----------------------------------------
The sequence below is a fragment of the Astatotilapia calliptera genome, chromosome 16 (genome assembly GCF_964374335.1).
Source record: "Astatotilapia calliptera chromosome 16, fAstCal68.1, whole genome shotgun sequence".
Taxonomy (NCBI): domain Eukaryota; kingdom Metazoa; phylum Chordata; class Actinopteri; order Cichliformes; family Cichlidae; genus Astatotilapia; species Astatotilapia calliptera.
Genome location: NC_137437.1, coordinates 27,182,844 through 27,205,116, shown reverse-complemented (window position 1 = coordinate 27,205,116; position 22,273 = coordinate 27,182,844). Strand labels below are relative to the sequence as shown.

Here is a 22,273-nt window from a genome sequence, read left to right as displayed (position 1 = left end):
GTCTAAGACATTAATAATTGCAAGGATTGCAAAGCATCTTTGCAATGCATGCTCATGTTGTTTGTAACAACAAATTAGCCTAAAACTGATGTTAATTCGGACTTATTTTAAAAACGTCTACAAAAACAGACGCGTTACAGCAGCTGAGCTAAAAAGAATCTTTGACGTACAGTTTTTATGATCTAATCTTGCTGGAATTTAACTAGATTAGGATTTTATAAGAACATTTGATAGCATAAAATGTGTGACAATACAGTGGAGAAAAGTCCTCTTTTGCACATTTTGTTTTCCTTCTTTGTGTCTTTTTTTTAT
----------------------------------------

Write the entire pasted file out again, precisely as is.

The sequence below is a fragment of the Astatotilapia calliptera genome, chromosome 16 (genome assembly GCF_964374335.1).
Source record: "Astatotilapia calliptera chromosome 16, fAstCal68.1, whole genome shotgun sequence".
Taxonomy (NCBI): domain Eukaryota; kingdom Metazoa; phylum Chordata; class Actinopteri; order Cichliformes; family Cichlidae; genus Astatotilapia; species Astatotilapia calliptera.
Genome location: NC_137437.1, coordinates 27,182,844 through 27,205,116, shown reverse-complemented (window position 1 = coordinate 27,205,116; position 22,273 = coordinate 27,182,844). Strand labels below are relative to the sequence as shown.

Here is a 22,273-nt window from a genome sequence, read left to right as displayed (position 1 = left end):
GTCTAAGACATTAATAATTGCAAGGATTGCAAAGCATCTTTGCAATGCATGCTCATGTTGTTTGTAACAACAAATTAGCCTAAAACTGATGTTAATTCGGACTTATTTTAAAAACGTCTACAAAAACAGACGCGTTACAGCAGCTGAGCTAAAAAGAATCTTTGACGTACAGTTTTTATGATCTAATCTTGCTGGAATTTAACTAGATTAGGATTTTATAAGAACATTTGATAGCATAAAATGTGTGACAATACAGTGGAGAAAAGTCCTCTTTTGCACATTTTGTTTTCCTTCTTTGTGTCTTTTTTTTAT